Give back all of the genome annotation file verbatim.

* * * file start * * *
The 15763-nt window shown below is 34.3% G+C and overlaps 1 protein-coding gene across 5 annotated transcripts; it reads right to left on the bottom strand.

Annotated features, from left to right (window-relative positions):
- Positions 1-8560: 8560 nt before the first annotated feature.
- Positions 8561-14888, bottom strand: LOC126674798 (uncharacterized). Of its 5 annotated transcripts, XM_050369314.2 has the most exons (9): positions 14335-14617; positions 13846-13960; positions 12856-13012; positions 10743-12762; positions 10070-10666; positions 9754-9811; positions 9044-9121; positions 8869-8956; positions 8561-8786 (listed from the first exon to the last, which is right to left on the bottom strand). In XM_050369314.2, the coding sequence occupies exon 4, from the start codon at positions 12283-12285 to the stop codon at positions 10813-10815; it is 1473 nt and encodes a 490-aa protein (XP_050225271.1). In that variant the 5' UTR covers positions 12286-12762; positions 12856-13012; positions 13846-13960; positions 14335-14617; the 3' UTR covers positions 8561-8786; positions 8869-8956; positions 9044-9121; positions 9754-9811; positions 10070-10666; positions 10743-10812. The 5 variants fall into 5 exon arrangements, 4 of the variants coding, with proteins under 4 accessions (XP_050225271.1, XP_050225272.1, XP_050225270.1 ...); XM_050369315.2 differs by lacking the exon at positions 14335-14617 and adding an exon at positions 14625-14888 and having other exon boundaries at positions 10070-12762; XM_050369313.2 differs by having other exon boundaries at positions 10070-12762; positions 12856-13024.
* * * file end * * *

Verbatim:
The 15763-nt window shown below is 34.3% G+C and overlaps 1 protein-coding gene across 5 annotated transcripts; it reads right to left on the bottom strand.

Annotated features, from left to right (window-relative positions):
- Positions 1-8560: 8560 nt before the first annotated feature.
- Positions 8561-14888, bottom strand: LOC126674798 (uncharacterized). Of its 5 annotated transcripts, XM_050369314.2 has the most exons (9): positions 14335-14617; positions 13846-13960; positions 12856-13012; positions 10743-12762; positions 10070-10666; positions 9754-9811; positions 9044-9121; positions 8869-8956; positions 8561-8786 (listed from the first exon to the last, which is right to left on the bottom strand). In XM_050369314.2, the coding sequence occupies exon 4, from the start codon at positions 12283-12285 to the stop codon at positions 10813-10815; it is 1473 nt and encodes a 490-aa protein (XP_050225271.1). In that variant the 5' UTR covers positions 12286-12762; positions 12856-13012; positions 13846-13960; positions 14335-14617; the 3' UTR covers positions 8561-8786; positions 8869-8956; positions 9044-9121; positions 9754-9811; positions 10070-10666; positions 10743-10812. The 5 variants fall into 5 exon arrangements, 4 of the variants coding, with proteins under 4 accessions (XP_050225271.1, XP_050225272.1, XP_050225270.1 ...); XM_050369315.2 differs by lacking the exon at positions 14335-14617 and adding an exon at positions 14625-14888 and having other exon boundaries at positions 10070-12762; XM_050369313.2 differs by having other exon boundaries at positions 10070-12762; positions 12856-13024.